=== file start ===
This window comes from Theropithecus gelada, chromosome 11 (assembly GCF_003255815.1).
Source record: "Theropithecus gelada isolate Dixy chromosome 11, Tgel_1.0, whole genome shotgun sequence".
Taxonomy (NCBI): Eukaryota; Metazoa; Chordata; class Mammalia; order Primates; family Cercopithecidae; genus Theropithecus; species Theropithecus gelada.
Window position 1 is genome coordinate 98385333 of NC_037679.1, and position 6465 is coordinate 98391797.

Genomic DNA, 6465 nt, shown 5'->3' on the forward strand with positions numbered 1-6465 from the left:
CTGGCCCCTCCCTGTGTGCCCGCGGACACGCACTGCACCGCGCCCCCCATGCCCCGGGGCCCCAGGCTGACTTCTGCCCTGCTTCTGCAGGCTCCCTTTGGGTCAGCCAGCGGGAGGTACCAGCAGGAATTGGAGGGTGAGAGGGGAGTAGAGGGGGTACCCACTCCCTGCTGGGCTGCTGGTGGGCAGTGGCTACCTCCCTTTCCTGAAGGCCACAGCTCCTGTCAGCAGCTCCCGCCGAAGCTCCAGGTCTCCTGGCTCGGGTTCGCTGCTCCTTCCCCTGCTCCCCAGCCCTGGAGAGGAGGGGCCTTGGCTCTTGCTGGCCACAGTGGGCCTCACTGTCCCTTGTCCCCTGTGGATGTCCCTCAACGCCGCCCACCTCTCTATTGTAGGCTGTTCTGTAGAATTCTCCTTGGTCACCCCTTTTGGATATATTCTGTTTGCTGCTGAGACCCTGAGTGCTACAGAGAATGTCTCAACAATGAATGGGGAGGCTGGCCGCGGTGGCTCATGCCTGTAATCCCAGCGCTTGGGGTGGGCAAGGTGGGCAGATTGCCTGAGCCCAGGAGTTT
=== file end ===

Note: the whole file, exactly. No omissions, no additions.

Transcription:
This window comes from Theropithecus gelada, chromosome 11 (assembly GCF_003255815.1).
Source record: "Theropithecus gelada isolate Dixy chromosome 11, Tgel_1.0, whole genome shotgun sequence".
Taxonomy (NCBI): Eukaryota; Metazoa; Chordata; class Mammalia; order Primates; family Cercopithecidae; genus Theropithecus; species Theropithecus gelada.
Window position 1 is genome coordinate 98385333 of NC_037679.1, and position 6465 is coordinate 98391797.

Genomic DNA, 6465 nt, shown 5'->3' on the forward strand with positions numbered 1-6465 from the left:
CTGGCCCCTCCCTGTGTGCCCGCGGACACGCACTGCACCGCGCCCCCCATGCCCCGGGGCCCCAGGCTGACTTCTGCCCTGCTTCTGCAGGCTCCCTTTGGGTCAGCCAGCGGGAGGTACCAGCAGGAATTGGAGGGTGAGAGGGGAGTAGAGGGGGTACCCACTCCCTGCTGGGCTGCTGGTGGGCAGTGGCTACCTCCCTTTCCTGAAGGCCACAGCTCCTGTCAGCAGCTCCCGCCGAAGCTCCAGGTCTCCTGGCTCGGGTTCGCTGCTCCTTCCCCTGCTCCCCAGCCCTGGAGAGGAGGGGCCTTGGCTCTTGCTGGCCACAGTGGGCCTCACTGTCCCTTGTCCCCTGTGGATGTCCCTCAACGCCGCCCACCTCTCTATTGTAGGCTGTTCTGTAGAATTCTCCTTGGTCACCCCTTTTGGATATATTCTGTTTGCTGCTGAGACCCTGAGTGCTACAGAGAATGTCTCAACAATGAATGGGGAGGCTGGCCGCGGTGGCTCATGCCTGTAATCCCAGCGCTTGGGGTGGGCAAGGTGGGCAGATTGCCTGAGCCCAGGAGTTT